Ladies and Gentlemen… Your 530-Billion Euro Free Lunch is Served
“There’s no such thing as a free lunch,” as the saying goes.
Unless you’re an ailing European bank, that is.
Actually, make it two free lunches.
The debt-ridden institutions gorged themselves at the European Central Bank’s (ECB) buffet table for a second time today, gobbling up another 530 billion euros ($711 billion) worth of cheap loans.
And when I say “cheap,” we’re talking about loans that have a measly 1% interest rate over three years. It follows the bank’s original three-year, 489-billion euro offering in December.
If you’re counting at home, that brings the total amount of free lunch money to 1.01 trillion euros.
Try getting that kind of loan at your bank.
So with many economists stating that European banks already have adequate amounts of liquidity after the first round of funding, what’s the point of this additional cash dump?
Glad you asked…
A 530-Billion Insurance Policy
Let’s spin back to Round 1 in December for a second…
The thinking behind the ECB’s loan program – known as the Long-Term Refinancing Operation (LTRO) – was two-fold:
- To give hundreds of struggling European banks a cheap and easy way to shore up their cash positions.
- To stave off what ECB President, Mario Draghi, called a “major credit crunch” in the eurozone. The hope was that banks would invest the money back into the region by buying higher-yielding eurozone bonds, particularly from troubled countries like Spain and Italy.
To a certain extent, it’s worked, too. The markets have risen recently, while borrowing costs in Spain and Italy have fallen.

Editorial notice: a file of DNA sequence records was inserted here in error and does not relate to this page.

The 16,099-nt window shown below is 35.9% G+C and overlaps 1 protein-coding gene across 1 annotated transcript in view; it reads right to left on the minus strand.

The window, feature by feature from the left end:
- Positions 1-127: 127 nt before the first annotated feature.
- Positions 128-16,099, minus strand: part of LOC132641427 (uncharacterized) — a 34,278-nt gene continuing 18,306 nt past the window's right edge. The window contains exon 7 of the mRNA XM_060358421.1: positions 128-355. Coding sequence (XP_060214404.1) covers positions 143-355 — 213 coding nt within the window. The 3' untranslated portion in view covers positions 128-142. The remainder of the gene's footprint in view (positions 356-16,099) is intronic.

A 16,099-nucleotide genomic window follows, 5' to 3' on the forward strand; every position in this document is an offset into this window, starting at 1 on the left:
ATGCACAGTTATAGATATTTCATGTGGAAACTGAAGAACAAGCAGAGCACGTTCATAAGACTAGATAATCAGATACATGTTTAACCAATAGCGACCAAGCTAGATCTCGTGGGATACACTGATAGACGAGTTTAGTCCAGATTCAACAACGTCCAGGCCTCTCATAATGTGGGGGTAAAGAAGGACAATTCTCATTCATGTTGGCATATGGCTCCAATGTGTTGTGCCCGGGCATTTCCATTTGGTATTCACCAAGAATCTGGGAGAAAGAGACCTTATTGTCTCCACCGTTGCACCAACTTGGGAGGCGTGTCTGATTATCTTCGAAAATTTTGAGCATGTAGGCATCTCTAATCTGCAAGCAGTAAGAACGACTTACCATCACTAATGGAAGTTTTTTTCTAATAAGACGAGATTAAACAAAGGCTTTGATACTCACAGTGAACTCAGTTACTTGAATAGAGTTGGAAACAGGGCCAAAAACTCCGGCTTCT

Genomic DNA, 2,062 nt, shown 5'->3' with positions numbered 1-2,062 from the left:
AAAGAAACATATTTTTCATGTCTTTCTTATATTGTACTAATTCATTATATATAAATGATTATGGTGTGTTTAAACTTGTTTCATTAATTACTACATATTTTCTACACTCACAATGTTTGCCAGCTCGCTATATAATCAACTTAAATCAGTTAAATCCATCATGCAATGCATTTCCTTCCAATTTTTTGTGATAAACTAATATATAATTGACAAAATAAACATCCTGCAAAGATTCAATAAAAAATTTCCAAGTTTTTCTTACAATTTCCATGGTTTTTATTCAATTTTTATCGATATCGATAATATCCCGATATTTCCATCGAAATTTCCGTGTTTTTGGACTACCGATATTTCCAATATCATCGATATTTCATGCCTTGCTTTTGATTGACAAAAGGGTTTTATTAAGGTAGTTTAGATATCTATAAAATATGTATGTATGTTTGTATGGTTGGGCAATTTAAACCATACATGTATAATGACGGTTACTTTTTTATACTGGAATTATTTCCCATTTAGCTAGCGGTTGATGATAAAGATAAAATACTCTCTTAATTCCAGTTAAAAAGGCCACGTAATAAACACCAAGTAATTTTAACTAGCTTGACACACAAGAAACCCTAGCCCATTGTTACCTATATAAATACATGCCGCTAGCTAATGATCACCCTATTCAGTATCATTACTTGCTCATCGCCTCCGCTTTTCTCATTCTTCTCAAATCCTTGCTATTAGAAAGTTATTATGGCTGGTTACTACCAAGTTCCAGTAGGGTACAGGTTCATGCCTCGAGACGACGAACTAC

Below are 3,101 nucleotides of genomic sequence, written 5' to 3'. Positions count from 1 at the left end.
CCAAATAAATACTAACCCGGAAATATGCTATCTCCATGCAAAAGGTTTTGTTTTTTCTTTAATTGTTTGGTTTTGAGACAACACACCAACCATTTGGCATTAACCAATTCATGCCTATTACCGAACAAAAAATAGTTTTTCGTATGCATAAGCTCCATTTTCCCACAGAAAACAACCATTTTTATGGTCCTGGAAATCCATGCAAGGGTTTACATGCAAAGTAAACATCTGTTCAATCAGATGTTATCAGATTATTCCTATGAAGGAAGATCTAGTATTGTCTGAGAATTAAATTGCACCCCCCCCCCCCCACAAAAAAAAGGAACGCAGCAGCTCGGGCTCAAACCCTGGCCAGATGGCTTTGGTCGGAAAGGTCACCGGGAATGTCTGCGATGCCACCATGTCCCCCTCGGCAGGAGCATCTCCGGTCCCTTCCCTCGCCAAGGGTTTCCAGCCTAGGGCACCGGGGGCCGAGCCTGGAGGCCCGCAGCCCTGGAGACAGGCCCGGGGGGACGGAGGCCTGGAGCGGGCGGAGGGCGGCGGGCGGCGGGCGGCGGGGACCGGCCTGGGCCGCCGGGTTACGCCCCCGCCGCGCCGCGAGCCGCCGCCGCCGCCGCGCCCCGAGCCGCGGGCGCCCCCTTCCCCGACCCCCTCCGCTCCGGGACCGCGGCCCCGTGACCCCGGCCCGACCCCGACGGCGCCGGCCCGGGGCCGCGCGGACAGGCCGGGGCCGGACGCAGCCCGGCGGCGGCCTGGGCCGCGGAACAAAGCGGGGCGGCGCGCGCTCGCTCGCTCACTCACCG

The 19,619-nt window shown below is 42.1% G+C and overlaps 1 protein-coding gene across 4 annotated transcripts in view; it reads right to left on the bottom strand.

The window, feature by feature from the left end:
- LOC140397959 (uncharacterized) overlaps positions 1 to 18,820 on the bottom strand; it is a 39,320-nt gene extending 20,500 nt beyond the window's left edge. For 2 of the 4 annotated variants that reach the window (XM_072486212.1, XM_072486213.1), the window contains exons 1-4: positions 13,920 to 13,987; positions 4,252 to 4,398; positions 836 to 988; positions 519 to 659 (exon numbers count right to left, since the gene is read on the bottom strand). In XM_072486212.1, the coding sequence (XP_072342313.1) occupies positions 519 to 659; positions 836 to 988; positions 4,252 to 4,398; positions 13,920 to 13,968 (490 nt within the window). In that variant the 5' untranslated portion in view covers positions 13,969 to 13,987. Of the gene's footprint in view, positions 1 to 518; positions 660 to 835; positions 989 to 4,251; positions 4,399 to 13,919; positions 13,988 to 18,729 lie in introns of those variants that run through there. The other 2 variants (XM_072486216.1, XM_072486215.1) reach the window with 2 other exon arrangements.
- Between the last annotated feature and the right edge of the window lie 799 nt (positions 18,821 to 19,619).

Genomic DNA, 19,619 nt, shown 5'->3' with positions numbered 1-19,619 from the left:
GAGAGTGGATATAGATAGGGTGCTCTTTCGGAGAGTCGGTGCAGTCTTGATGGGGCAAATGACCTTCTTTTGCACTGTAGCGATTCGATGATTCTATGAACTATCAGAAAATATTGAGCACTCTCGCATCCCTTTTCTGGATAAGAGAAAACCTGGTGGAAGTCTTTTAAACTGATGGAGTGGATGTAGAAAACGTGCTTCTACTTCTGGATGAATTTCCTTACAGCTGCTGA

But lest we forget… this is Europe and the debt problems run deep. So the ECB emptied both barrels today and provided what many economists see as an insurance policy for the region. And if you’re the head of a European bank, why wouldn’t you take advantage of such a generous offer?
In addition, Reuters says Italy needs to sell 45 billion euros worth of bonds in March and April, compared with just 19 billion euros this month. So the new ECB money could prove particularly handy.
But the ECB can’t be Europe’s sugar-daddy forever…
Why the ECB Will Soon Say, “No Soup For You!”
There’s no doubt that the ECB’s measures are extraordinary and unprecedented. The question that the bankers now face is how to take the begging bowl away without triggering further problems.
While some want the Central Bank to offer a third round of loans, the ECB wants to call a halt to the handouts. There are a few reasons for this…
- No Addiction: It doesn’t want banks to depend too heavily on cheap ECB funding at the expense of interbank activity. Think about it: If you’re a bank and know you’ll be able to keep borrowing from the ECB at 1% for three years, why would you borrow from anyone else at a higher rate?
- Greater Responsibility: It wants European governments to take more responsibility for the financial security of the eurozone. Namely by employing more fiscally prudent policies and boosting the so-called European Stability Mechanism (ESM) firewall – the eurozone’s safety-net fund. The ESM will be debated at an EU summit over the next couple of days, with the eurozone’s biggest player, Germany, resistant to pouring more money into it.
- Fear of Inflation: The ECB doesn’t want to trigger inflation by pumping any more cheap money into the European economy. Remember, it’s already crossed the one trillion mark, just from these loan offers alone.
All three reasons are a compelling argument against any future “hand-outs,” although it may be doubtful that European banks will see it this way. My guess is that with this new round of funding, the ECB will be in observation mode while the money works its way into the system and governments try to beef up the ESM.
In any case, if the weaning process ever gets underway, it’s probably not going be pretty.